Intraosseous (IO) access and catheterization in companion animals is a safe and effective method for drug and fluid administration in cases of vascular collapse. However, IO devices are sometimes associated with clinical complications, including pain, bone trauma/fractures, or infection. Cat bones are small and delicate, and evaluation of IO devices in this species is warranted. In this study, IO access devices (N = 3) were evaluated in feline patients to compare success rates, rapidity of insertion, and bony complications/trauma. Devices included an automatic impact penetration device (device A), an automatic rotary insertion device (device B), and a manual IO needle (device C). Bony damage and trauma at each insertion site was assessed by computed tomography (CT). A total of 18 cat cadavers were used, and IO insertion sites (N = 72) from various random locations (both humeri and tibiae) were evaluated. Cannulation was attempted in 12 tibial and 12 humeral locations. Successful insertion times, ease of insertion, and success rates were documented. There were no significant differences in CT-confirmed success rates. Device B demonstrated a significantly lower time of insertion (P < 0.01) and ease of insertion (P < 0.01) than devices A and C, with a trend toward decreased bone fragment numbers with device B insertions. There were no identified differences by insertion site. All 3 tested devices in the present study were successful, and device B was significantly faster and easier to place in cat cadavers compared with the other devices.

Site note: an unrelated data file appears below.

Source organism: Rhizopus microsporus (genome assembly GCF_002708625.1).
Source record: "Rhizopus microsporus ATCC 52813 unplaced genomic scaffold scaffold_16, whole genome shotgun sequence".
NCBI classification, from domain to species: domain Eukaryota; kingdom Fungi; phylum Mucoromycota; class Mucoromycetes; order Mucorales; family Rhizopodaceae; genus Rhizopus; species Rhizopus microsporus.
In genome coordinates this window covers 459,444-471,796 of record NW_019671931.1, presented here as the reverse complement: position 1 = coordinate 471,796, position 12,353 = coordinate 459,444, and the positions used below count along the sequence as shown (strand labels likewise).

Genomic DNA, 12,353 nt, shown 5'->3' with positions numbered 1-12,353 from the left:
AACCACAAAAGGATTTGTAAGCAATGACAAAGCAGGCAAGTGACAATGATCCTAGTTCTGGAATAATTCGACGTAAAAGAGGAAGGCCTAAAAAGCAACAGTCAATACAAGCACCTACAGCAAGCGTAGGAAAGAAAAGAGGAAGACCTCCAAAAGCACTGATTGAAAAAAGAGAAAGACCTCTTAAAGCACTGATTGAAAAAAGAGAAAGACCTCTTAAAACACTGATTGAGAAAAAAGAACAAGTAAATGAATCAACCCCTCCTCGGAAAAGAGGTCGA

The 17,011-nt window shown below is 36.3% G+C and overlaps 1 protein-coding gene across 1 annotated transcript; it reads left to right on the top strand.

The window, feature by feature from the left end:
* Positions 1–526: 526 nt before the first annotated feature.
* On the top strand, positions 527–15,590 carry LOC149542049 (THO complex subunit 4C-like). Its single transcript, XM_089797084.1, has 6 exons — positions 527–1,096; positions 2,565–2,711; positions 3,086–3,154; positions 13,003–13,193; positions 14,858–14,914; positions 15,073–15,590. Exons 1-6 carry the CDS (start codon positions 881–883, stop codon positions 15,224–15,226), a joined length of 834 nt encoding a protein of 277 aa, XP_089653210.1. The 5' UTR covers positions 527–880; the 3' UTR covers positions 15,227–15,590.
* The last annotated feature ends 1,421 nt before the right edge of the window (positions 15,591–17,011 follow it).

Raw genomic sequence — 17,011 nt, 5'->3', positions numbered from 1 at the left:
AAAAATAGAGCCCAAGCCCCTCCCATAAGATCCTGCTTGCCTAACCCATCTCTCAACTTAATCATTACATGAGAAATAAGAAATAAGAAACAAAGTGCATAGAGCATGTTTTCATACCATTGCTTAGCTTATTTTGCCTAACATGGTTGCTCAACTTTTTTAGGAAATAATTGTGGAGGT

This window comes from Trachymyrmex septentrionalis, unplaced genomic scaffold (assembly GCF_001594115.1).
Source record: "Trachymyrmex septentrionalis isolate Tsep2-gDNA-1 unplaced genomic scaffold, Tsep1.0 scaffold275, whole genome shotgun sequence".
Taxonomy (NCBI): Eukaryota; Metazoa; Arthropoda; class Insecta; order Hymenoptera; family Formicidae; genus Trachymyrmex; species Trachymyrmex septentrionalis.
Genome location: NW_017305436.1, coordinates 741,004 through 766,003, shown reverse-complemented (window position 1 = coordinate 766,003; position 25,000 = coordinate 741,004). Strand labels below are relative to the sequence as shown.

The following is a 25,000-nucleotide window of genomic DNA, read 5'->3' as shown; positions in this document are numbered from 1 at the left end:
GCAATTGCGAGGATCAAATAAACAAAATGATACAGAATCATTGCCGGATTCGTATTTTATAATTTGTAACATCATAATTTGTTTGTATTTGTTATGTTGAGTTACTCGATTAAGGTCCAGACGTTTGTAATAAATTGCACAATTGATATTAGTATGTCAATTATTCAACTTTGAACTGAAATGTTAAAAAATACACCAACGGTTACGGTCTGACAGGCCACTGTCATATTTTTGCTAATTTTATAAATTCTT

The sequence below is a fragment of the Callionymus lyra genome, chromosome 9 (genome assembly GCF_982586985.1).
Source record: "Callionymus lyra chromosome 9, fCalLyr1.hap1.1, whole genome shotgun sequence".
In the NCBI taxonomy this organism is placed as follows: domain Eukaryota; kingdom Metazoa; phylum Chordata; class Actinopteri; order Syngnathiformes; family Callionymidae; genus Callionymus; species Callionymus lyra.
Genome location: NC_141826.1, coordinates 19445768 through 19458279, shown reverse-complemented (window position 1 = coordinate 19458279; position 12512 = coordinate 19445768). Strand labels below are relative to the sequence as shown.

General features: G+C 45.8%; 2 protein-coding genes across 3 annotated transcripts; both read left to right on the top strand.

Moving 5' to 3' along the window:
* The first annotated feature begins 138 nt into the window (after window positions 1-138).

Commentary: This article describes the use of 3 different types of intraosseous access techniques to assess success of placement, speed of insertion, and amount of bone trauma in cats. The results showed that the EZ-IO device had a lower time of insertion and was easier to place. Gaining vascular access quickly in emergent situations can be quite the challenge, especially in neonates and cats. This is the first study performed that evaluated intraosseous access in cats. It showed that all 3 methods were successful and should encourage veterinarians to invest in at least 1 of these devices to allow for rapid venous access.—April Paul, DVM, Diplomate ACVECC
Comparison of three intraosseous access techniques in cats. Bukoski A, Winter M, Bandt C, et al. J VET EMERG CRIT CAR 20:393-397, 2010.